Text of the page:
Wednesday, December 22, 2010


I've touched on this point in earlier posts: I fit the definition of "gifted". That doesn't necessarily make me more rational than an average person, it just means that I fit the sections established by a group of people I know nothing of that made a test that placed me in the "gifted" section. To be perfectly honest, I'm not entirely sure what that means.

What I do know is that it means that anything describing an average person's mind is even less likely to apply to me. I always think of a science experiment one of my friends did when we were in middle school.* He put in several types of liquid in different containers, each containing three liquids. He shook it and they mixed. But when he let it set, they stratified. The difference was strong enough that the liquids could look solid if you dropped certain objects in them--ball of solid X would drop straight through substances A and B but stop promptly at C, making it look like it had hit a tabletop. Y would fall through A, bob down under A and into B's surface, then roll around. If you tilted the glass slowly--without spilling or mixing--they would roll around just as if there were perfectly solid planes, unless X popped up, in which case it would go up and down through the separation of A and B, then promptly fall back through. It was really cool. And people are like that. If you mix it up, A, B, and C will jumble; if you let it stratify then the top and the bottom are notably different from the center. Any generalization you make will, at best, only apply to the majority of the population. X would fall right past us, and would just barely brush the other side of the bell curve.

In the interests of a simpler metaphor, however, I'll go back to an old favorite: a teaspoon of oil on a large glass of water.

Before I continue, I want to make something clear: oil is not better than water. Yes, oil is on the top. Yes, we can use oil to do some pretty cool things--see light, cars, etc. However, we need water to survive. I'm not going to argue if/that people in the higher percentiles are better. Or worse, for that matter.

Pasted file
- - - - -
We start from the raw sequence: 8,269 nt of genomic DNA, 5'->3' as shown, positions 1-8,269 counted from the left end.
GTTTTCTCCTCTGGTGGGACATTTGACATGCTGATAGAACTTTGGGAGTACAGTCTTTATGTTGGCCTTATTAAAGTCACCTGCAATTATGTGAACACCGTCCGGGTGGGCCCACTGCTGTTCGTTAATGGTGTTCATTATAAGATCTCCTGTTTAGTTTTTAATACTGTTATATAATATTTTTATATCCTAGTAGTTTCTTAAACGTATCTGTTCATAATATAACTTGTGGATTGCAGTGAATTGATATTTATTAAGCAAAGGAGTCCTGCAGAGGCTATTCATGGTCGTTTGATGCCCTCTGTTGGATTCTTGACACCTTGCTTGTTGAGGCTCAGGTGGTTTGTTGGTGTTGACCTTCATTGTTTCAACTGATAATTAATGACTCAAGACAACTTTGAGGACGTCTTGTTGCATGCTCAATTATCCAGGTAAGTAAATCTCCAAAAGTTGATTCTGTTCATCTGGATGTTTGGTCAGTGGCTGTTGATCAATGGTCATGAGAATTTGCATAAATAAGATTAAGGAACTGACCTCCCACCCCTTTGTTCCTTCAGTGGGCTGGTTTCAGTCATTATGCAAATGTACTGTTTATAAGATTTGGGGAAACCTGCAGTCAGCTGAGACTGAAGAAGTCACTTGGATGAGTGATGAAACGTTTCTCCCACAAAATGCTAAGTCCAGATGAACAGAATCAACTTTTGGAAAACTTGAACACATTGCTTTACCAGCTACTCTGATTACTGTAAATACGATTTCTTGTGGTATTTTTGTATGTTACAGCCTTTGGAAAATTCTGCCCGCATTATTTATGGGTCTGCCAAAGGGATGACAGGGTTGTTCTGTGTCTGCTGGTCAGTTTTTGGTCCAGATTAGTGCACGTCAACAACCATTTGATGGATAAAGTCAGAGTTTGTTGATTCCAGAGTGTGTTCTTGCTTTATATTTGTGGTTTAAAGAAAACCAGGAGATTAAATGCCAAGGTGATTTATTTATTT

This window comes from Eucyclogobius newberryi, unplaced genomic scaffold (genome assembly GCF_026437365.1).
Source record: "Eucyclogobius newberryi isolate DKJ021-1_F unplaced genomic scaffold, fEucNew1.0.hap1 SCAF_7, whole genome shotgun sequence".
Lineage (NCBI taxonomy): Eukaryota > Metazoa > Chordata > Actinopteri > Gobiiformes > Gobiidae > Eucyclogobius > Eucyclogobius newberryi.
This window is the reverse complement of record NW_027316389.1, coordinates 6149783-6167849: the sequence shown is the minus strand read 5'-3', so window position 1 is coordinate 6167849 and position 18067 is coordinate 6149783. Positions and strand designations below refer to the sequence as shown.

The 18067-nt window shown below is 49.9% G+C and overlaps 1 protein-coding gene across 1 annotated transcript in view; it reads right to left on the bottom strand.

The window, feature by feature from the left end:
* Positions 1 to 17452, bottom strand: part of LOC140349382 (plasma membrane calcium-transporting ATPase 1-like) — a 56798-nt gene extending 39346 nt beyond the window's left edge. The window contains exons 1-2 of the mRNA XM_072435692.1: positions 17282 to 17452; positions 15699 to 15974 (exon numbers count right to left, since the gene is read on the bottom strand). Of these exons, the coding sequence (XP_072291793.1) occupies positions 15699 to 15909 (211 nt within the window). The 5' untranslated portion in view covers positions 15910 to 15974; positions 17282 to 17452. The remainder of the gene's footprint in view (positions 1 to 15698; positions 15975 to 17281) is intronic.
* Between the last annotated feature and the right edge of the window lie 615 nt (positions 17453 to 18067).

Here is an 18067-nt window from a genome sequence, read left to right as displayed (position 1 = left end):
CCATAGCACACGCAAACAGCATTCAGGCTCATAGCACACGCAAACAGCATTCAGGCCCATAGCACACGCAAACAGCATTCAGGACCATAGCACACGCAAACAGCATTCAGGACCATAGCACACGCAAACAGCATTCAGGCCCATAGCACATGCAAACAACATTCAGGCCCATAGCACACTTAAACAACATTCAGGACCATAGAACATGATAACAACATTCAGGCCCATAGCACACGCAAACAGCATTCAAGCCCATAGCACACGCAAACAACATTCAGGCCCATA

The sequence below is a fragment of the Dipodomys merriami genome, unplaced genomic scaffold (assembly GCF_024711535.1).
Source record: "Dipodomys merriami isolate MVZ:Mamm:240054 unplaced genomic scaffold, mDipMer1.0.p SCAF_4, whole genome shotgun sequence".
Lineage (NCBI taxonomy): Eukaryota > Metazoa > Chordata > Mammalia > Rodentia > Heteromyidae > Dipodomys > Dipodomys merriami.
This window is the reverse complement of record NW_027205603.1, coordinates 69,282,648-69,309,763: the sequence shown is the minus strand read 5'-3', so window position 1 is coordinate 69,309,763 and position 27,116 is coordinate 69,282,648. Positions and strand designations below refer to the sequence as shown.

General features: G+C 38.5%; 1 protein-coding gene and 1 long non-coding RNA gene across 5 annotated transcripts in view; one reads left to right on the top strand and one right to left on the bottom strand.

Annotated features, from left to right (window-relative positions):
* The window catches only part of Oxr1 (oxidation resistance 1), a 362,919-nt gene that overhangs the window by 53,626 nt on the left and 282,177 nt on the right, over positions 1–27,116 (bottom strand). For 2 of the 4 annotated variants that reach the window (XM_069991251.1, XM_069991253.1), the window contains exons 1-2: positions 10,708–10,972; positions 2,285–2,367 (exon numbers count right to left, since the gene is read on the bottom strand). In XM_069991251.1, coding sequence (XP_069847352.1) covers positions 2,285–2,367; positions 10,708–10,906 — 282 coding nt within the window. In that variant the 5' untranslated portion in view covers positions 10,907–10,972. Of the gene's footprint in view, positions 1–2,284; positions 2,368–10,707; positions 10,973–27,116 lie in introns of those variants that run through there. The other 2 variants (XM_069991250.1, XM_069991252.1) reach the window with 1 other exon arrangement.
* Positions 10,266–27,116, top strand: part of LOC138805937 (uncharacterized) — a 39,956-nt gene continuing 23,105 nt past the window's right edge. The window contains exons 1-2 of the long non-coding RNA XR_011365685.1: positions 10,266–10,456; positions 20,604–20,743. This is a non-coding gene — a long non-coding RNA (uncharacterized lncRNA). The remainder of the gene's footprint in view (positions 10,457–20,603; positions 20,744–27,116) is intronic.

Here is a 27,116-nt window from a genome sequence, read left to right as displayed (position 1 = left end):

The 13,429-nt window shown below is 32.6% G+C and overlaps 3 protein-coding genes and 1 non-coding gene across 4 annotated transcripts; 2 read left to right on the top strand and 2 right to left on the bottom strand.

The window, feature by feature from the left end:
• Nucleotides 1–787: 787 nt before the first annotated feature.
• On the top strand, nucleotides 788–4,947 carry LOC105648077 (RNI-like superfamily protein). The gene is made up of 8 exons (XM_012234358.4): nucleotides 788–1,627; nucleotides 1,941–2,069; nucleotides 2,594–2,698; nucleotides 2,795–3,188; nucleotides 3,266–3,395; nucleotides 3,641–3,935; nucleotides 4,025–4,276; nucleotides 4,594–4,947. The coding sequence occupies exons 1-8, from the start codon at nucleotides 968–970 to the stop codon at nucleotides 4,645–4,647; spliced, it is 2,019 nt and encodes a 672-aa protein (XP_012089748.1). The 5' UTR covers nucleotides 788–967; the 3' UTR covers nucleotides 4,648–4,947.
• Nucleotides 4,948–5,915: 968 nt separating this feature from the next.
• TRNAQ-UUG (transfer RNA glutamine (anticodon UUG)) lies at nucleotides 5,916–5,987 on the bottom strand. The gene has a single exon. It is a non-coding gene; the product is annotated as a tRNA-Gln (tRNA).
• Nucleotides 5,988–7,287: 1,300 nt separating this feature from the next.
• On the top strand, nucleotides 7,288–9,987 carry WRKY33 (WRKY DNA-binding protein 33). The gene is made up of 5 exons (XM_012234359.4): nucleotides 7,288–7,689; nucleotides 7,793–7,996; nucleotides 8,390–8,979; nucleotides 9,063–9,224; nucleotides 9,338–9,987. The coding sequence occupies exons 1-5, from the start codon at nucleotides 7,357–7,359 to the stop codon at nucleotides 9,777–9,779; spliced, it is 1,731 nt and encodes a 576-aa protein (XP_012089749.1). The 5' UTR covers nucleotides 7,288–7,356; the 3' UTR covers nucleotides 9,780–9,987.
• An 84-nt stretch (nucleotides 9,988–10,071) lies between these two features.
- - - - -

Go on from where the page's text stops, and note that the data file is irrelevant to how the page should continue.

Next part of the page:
I'm here because I want to be able to present evidence that I was like this.

I look back on old memories sometimes, and they seem surreal. Like before I figured out I could sing. Or, and this one is weirder, before I figured out I liked it.** It's also odd to just look at my old handwriting, but even odder is my old thought process. I remember having bursts of insight, but what I didn't realize for a while was that I remember these because they were rare.

For instance, one situation that is burned quite clearly into my head--not in these words, just in the experience; I didn't put it into words immediately:
I'm sitting out behind my teacher's classroom. We are planning for a party, and we are in elementary school. The teachers gave us a budget and we'd already decided on the restaurant by a vote. We had to figure out, given the menu and budget, what we wanted. We had already agreed there would be no formal leader.

Very rapidly, everyone was talking at once.

I don't like noise. I don't like disrespect. I don't like everyone talking and no one listening, and I certainly did not enjoy the confluence.

With an anger I barely noticed until I let it out, I shouted for quiet. Every person in our neat little circle froze, went silent, and looked at me.